Now that Japan’s hills and mountains have begun shedding their winter coats, it’s time to pull those trail running shoes out of the closet and hit the trails. Japan’s refreshing, colorful spring season is ideal for trail running.
There’s no question early spring in Japan is special, when pink cherry blossoms adorn trees in parks, hills and mountains. The intense beauty is fleeting, however; spring showers or breezes will blow petals from their branches, forming a pink canopy trail runners can enjoy on the trails.
Fresh young flowers and newly sprouting leaves and plants start appearing, and the fresh spring air adds to the trail running bliss. Late spring temperatures are pleasant and generally dry until tsuyu (rainy season) arrives and the summer humidity begins to set in. Here are three fantastic courses to get you moving during this glorious season.
Hanami Trail Run
Ogusuyama, Miura Peninsula, Kanagawa
In Japan, hanami (cherry blossom viewing) is one of spring’s most popular and beloved pastimes. These pink-and-white sakura (cherry trees) fill parks and line trails with color as they usher in the season. This hanami course takes you through Kinugasayama Park, which has more than 2,000 cherry trees and is included in the Best 100 Cherry Blossom Viewing Spots in Japan.
It also takes you atop Miura Peninsula’s highest mountain, Ogusuyama — a mere 241.3 meters, but it boasts a magnificent 360-degree view of the Miura Peninsula and beyond.
Start at Kinugasa Station and follow the signs toward Kinugasayama Park. The Kinugasayama Cherry Blossom Festival is held from the end of March through early April; vendors will have stalls selling food, drinks and trinkets. The beer and yakisoba will be tempting but, beware; overindulgence may result in a fun, but very short trail run.
From Kinugasayama, head toward Kinugasa Jouji. Unfortunately, there’s little left to see of the feudal castle that used to stand here, but it’s a peaceful oasis away from the partying cherry blossom crowds. Follow the signs toward Ogusuyama. You’ll pass vegetable patches, cross a bridge over a busy highway and then run along the outer edge of the Hayama International Country Club golf course.
The final climb to the top of Ogusuyama consists of 230 steps. Your effort and perseverance will be richly rewarded, though, with sweeping views of Sagami Bay and Tokyo Bay. On a clear day, you’ll also be able to see farther out to Izu Peninsula, the Hakone Mountains, Oshima Island, Chiba and, if you’re lucky, Mt. Fuji.
Onwards, follow the signs for the Maedagawa Trail. En route, you’ll pass by an incredibly bright yellow field filled with thousands of fragrant nanohana (field mustard). Like cherry blossoms, nanohana are symbolic of springtime in Japan. It’s also an edible vegetable related to the broccoli family and is sold in supermarkets all over the country in spring.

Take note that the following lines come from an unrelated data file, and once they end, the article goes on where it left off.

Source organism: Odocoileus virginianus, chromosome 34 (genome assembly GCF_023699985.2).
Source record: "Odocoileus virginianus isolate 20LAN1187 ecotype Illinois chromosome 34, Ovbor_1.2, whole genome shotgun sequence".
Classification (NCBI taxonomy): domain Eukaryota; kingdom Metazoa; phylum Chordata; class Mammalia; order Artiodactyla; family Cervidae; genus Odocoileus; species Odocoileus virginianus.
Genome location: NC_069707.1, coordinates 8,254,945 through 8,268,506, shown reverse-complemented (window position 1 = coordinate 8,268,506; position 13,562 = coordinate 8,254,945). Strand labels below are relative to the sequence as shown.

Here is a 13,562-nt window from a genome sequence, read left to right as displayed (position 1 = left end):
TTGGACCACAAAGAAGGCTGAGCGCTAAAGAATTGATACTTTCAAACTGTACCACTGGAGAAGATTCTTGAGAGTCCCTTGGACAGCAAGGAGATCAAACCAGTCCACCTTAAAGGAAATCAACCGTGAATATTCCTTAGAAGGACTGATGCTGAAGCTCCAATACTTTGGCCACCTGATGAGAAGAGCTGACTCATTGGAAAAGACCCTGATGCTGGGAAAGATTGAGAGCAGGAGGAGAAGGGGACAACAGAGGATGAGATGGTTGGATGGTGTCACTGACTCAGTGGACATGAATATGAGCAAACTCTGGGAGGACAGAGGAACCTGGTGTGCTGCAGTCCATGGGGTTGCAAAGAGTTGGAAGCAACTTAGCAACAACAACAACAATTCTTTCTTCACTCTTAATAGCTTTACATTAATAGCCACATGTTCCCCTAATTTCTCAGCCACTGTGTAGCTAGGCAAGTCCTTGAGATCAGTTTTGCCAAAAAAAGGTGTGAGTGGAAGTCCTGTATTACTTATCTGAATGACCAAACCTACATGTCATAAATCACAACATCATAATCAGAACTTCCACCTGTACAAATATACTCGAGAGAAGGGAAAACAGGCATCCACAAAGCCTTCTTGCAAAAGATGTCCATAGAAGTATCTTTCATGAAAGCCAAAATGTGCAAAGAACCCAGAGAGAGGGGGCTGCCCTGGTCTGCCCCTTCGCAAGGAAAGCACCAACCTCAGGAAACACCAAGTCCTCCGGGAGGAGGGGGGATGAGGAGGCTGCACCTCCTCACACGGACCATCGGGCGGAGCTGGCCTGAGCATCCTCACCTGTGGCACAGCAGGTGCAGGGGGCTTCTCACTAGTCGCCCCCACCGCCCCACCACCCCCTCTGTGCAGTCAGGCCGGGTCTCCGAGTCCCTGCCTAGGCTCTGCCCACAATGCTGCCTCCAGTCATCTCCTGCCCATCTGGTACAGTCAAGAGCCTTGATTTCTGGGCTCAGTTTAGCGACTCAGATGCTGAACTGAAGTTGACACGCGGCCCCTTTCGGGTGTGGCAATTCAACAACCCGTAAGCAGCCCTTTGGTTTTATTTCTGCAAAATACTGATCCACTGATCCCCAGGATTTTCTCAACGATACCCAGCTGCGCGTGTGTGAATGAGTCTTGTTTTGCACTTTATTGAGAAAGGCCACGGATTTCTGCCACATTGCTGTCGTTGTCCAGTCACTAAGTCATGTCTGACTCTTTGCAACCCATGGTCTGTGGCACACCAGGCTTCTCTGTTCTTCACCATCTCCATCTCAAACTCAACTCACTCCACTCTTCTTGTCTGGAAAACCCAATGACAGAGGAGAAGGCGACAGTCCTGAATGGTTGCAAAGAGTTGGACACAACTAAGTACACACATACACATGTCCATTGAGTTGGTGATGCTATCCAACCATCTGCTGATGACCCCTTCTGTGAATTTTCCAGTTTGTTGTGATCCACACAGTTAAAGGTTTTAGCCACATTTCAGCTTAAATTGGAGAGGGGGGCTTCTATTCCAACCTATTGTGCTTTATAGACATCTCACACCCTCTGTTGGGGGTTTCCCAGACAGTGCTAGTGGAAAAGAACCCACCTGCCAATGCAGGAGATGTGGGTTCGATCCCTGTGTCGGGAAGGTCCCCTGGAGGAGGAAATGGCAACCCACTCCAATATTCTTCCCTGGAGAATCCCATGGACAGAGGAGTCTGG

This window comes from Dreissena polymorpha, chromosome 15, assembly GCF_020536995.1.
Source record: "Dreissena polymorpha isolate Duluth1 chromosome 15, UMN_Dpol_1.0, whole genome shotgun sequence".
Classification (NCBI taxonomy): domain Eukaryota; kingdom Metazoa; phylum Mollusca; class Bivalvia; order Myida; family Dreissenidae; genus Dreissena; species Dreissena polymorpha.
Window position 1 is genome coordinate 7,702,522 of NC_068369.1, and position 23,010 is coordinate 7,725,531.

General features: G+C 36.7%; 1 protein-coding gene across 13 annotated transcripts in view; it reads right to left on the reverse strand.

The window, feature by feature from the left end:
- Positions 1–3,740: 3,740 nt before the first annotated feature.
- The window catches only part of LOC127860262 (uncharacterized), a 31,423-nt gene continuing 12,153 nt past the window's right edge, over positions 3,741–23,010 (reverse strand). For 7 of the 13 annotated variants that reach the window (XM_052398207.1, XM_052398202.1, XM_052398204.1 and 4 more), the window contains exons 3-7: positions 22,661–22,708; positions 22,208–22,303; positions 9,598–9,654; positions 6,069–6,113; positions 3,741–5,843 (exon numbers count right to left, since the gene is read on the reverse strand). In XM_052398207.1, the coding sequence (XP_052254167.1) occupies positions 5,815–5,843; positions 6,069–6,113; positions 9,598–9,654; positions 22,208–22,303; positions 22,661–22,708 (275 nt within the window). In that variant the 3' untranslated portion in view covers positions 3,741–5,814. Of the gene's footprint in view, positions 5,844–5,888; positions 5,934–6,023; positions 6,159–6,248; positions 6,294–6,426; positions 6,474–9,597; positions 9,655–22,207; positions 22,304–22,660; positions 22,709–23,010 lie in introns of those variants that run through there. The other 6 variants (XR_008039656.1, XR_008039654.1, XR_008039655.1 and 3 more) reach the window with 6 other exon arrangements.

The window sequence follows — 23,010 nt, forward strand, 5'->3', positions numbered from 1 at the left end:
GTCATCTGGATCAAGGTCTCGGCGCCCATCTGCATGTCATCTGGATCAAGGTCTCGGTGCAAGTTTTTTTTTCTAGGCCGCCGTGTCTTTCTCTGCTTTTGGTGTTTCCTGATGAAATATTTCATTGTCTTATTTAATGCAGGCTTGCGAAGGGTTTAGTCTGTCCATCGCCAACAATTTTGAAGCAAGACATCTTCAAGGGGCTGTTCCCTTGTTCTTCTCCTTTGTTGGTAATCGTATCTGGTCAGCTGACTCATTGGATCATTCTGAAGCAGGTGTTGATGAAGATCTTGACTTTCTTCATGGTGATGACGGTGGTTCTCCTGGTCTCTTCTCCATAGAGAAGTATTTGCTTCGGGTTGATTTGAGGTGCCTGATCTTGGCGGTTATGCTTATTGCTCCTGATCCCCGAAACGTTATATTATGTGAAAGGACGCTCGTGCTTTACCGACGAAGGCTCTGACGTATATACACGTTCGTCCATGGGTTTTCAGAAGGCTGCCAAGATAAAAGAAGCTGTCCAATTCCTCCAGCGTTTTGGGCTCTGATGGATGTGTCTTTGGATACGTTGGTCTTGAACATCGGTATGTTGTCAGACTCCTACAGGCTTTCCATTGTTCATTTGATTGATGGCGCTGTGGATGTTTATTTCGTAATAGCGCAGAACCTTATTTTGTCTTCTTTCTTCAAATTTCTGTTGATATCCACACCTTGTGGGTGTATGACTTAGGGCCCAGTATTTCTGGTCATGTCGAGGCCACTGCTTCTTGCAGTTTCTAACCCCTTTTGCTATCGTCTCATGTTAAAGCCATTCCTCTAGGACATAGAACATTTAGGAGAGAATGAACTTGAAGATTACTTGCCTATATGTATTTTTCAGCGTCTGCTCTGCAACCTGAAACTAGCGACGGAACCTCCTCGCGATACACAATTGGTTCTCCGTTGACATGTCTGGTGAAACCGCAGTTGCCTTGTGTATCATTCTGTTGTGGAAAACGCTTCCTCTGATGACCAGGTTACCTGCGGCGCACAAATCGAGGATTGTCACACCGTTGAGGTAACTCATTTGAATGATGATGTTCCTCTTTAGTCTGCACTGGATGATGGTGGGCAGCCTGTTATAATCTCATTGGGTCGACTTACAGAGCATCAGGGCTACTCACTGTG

Jog along the edges of the nanohana field. Take photos of yourself frolicking in the field of yellow. Maybe it’s the intoxicatingly sweet smell of the flowers or perhaps it’s the blinding brightness of it all but, whatever the reason, your heart will be filled with spring joy.
From here, the trail starts to descend toward the Maedagawa (Maeda River). Once you reach the river, the “trail” will become a series of strategically located rocks in the river. This, in my opinion, is one of the highlights of the course.
Hop, step and jump your way across the slowly meandering river. Once you reach the final wooden walkway, you’ll be at the end of the trail. From here, the bus stop for the trip back to JR Zushi train station is just a few minutes away.
Start / Finish: Kinugasa Station (JR Yokosuka Line) – approximately an hour and a half from Shinjuku / Maedabashi bus stop (30-minute bus ride to JR Zushi Station).
Distance: Approx. 10 km.
Time: 4–4½ hours
Level: Easy. Recommended for trail runners just coming out of hibernation as well as for beginners.
Shinryoku Trail Run
Mt. Takao, Tokyo
The word shinryoku consists of two Japanese characters: 新 (shin), which means new and 緑 (midori) which means green. As the characters suggest, shinryoku is a word often used to describe the fresh green leaves that sprout in spring. If you’re looking for a place to immerse yourself in this new green, Mt. Takao is a good place to start.
There are numerous ways to get to the top of Mt. Takao. You can run or walk up one of the six routes from Takaosanguchi Station, but one of my favorite ways is to hop on the slow but scenic “Eco Chairlift.” The lift only takes you part way up the mountain but is a great way to get in a bit of obligatory sightseeing of this Michelin 3-star rated mountain as you walk along the main “Omotensando” route.